Background: Sickness absence with cash benefits from the sickness insurance gives an opportunity to be relieved from work without losing financial security. There are, however, downsides to taking sickness absence. Periods of sickness absence, even short ones, can increase the risk for future spells of sickness absence and unemployment. The sickness period may in itself have a detrimental effect on health. The aim of the study was to investigate if there is an association between exposure to sickness absence at a young age and later sickness absence, disability pension, death, unemployment and income from work.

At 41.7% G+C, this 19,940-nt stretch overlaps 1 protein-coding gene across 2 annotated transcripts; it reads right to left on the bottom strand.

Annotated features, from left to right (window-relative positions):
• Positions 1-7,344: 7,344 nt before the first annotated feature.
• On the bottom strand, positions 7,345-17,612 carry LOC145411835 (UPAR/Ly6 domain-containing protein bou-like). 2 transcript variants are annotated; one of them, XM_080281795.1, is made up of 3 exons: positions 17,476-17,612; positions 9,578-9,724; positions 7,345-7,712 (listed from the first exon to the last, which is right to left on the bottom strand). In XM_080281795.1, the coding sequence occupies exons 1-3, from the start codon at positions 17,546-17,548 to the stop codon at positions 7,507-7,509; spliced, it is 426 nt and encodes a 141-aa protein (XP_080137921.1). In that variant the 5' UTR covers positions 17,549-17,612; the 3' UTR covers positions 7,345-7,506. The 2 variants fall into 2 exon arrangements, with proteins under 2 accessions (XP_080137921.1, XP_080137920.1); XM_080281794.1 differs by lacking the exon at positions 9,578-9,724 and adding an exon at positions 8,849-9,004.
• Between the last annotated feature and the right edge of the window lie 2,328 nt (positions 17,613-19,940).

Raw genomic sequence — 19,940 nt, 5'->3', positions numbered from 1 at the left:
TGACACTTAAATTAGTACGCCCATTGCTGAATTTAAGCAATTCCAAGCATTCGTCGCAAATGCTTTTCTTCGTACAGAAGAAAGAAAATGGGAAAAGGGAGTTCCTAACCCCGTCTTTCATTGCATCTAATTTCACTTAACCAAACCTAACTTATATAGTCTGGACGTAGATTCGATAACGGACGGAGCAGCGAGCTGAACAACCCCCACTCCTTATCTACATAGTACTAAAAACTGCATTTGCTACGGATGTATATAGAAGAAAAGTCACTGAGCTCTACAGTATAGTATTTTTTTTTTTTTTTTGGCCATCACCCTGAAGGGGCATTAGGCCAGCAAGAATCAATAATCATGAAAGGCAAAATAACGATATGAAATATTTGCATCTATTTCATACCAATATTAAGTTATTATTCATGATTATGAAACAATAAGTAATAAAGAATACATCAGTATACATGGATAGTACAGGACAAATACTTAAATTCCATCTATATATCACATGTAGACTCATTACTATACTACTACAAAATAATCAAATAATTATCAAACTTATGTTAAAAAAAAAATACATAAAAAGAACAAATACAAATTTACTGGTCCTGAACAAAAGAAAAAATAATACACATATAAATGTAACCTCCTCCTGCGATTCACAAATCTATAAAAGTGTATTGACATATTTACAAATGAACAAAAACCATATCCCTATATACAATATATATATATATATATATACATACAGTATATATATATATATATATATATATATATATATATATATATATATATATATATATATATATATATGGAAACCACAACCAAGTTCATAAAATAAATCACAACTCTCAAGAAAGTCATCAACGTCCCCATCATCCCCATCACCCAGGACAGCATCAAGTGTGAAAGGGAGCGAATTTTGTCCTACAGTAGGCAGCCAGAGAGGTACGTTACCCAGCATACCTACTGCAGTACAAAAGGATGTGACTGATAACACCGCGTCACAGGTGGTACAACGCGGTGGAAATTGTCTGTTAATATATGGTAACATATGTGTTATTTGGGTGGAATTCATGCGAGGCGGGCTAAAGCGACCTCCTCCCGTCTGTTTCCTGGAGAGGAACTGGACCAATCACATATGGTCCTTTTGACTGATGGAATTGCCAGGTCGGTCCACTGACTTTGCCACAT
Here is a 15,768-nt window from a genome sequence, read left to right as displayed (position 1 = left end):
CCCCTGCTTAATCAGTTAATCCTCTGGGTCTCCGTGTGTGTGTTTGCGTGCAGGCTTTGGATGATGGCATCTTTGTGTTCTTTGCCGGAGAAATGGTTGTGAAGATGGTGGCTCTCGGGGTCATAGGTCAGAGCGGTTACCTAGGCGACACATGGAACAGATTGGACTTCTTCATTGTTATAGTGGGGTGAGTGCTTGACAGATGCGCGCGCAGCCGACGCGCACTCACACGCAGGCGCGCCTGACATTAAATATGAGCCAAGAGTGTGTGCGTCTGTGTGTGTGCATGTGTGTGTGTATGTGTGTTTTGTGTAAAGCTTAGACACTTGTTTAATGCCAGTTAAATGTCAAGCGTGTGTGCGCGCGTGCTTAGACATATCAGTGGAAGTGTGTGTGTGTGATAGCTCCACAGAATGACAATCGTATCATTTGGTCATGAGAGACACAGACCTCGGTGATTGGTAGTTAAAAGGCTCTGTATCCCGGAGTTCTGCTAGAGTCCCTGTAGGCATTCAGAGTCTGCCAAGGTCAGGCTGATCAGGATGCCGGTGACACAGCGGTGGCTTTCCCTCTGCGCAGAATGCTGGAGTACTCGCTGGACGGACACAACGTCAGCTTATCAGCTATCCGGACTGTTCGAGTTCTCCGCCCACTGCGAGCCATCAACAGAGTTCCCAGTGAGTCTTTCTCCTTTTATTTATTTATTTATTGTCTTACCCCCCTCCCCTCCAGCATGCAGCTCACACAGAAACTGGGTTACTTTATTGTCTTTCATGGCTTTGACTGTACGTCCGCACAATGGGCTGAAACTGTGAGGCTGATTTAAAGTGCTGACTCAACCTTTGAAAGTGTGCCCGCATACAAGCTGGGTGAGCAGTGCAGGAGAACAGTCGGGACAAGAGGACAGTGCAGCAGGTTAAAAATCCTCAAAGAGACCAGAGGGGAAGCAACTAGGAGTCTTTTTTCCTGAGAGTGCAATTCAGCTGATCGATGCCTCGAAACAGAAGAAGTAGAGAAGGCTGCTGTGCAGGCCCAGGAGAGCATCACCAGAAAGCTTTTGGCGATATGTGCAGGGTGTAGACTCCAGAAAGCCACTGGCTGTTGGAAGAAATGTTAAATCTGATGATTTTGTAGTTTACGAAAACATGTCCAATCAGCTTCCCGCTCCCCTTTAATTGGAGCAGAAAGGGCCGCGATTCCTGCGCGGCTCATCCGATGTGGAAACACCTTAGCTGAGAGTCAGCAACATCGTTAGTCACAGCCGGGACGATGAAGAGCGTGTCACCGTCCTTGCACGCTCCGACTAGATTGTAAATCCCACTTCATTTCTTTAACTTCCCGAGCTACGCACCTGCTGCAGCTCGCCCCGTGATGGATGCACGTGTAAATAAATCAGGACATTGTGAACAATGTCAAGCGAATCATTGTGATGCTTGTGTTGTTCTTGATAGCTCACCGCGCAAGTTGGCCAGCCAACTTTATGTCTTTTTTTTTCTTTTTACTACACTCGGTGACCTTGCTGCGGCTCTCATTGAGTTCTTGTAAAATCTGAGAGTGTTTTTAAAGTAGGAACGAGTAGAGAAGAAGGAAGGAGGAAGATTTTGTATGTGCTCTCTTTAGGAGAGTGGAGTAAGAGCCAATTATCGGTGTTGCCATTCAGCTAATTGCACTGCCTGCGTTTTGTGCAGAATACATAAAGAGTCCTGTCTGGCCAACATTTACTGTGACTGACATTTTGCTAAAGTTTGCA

Methods: Our cohort consisted of all immigrants aged 21-25 years in Sweden in 1993 (N = 38 207) and a control group of native Swedes in the same age group (N = 225 977). We measured exposure to sickness absence in 1993 with a follow-up period of 15 years. We conducted separate analyses for men and women, and for immigrants and native Swedes.
Results: Exposure to ≥60 days of sickness absence in 1993 increased the risk of sickness absence [hazard ratio (HR) 1.6-11.4], unemployment (HR 1.1-1.2), disability pension (HR 1.2-5.3) and death (HR 1.2-3.5). The income from work, during the follow-up period, among individuals with spells of sick leave for ≥60 days in 1993 was around two-thirds of that of the working population who did not take sick leave.
Conclusions: Individuals on sickness absence had an increased risk for work absence, death and lower future income.
© The Author 2015. Published by Oxford University Press on behalf of the European Public Health Association.